Innovative banks are at work on at least two fronts: adapting existing products and promoting sustainable investment strategies and tools. Long-standing products, such as checking accounts, loans, and credit cards, can be modified to help customers enhance their own sustainability. For example, DBS in Asia is developing an app that helps customers offset their carbon footprints by purchasing carbon credits. Aspiration in the US offers two types of hybrid checking-savings accounts—one for which customers pay a monthly fee that they consider “fair” (it can be zero if the customer chooses) and another with a set monthly fee and attractive benefits. Features include:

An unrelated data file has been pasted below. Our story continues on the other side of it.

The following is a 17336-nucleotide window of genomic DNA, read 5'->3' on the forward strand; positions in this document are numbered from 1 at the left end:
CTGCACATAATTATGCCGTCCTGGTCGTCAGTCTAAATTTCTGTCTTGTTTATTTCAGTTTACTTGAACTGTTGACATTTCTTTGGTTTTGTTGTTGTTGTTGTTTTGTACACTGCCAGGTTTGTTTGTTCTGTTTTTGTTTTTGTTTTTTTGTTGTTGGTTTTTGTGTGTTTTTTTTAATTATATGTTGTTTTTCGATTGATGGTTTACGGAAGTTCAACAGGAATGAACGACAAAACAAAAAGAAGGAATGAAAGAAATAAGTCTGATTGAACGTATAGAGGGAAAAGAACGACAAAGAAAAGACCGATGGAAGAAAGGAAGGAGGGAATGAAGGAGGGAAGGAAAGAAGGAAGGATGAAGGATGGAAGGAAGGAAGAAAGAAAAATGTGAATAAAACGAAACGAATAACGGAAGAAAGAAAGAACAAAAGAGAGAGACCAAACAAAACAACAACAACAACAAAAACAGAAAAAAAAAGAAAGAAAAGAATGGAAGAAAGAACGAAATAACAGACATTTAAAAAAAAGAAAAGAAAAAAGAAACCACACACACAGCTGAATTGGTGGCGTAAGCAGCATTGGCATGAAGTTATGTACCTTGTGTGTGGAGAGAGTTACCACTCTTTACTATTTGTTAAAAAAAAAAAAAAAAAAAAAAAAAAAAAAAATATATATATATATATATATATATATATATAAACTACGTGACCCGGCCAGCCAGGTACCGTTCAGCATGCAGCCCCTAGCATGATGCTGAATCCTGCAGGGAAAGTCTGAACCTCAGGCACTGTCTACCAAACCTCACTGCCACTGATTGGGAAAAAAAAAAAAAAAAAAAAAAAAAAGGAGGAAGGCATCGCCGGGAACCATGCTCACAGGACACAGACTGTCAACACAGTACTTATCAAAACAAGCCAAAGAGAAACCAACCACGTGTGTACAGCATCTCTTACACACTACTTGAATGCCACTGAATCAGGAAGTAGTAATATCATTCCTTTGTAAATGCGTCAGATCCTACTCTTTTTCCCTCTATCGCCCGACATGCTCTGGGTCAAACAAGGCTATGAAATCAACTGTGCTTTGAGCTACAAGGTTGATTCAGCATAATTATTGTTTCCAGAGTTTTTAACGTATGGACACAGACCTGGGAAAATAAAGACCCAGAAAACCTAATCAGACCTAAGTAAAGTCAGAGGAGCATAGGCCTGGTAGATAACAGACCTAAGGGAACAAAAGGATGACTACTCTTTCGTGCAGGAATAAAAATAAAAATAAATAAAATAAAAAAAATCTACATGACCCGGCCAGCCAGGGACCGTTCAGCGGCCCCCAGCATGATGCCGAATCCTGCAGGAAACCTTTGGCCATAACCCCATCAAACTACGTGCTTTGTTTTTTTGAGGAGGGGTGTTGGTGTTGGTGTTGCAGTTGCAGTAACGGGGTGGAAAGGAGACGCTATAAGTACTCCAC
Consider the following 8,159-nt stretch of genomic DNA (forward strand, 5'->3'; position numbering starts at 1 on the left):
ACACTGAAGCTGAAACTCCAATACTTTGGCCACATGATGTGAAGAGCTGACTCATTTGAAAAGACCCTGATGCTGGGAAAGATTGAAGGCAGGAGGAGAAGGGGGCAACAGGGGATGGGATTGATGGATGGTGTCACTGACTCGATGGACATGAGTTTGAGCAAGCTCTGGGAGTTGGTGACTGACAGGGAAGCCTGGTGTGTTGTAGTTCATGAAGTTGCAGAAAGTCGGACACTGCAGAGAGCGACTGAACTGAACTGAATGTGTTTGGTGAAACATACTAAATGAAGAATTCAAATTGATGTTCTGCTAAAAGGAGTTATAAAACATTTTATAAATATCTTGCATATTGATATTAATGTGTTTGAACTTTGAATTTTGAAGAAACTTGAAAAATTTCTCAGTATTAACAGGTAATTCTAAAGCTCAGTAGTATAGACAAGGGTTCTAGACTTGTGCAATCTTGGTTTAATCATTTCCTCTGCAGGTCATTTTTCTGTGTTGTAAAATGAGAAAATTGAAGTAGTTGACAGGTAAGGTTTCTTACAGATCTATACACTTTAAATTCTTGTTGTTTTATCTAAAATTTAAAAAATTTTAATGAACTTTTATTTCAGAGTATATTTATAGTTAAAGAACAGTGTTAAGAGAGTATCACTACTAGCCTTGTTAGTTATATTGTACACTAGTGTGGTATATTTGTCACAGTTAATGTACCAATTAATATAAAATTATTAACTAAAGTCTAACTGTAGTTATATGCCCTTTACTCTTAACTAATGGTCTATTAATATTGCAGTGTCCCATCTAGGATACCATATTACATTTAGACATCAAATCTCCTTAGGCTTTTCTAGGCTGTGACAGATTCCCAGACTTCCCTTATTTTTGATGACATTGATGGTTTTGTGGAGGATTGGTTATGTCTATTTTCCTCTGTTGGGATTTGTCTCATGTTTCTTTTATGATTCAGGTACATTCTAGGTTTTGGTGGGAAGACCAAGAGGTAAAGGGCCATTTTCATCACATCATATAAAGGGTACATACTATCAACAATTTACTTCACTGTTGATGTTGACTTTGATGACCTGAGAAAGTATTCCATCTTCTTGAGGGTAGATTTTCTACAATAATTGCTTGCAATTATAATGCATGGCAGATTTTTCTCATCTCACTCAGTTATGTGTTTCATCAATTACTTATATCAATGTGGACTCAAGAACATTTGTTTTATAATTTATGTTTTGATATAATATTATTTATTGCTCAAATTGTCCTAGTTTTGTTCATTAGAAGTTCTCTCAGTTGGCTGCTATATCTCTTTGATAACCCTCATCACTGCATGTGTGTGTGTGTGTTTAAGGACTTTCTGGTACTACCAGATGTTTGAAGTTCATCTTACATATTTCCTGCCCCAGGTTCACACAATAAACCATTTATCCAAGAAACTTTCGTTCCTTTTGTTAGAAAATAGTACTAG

- A personal impact score for spending
- Cash-back on purchases with a stable of sustainable brands
- “Plant your change” program, which rounds up spending to plant trees
- A planet protection option: automatic offsetting of carbon emissions for each gallon of gas purchased
- Donations of 10% of every $1 in fees to sustainability causes
Among banks that are promoting sustainable investment strategies and tools, DBS in Asia provides access to funds that invest in renewable energy and other eco-friendly initiatives. Triodos Bank in Europe and the UK offers a crowdfunding platform so customers can invest directly in organizations pioneering climate-change solutions. Robo-advisor platforms such as those offered by Betterment in the US and Nutmeg in the UK are making socially responsible investment funds accessible to the mass-market retail investor.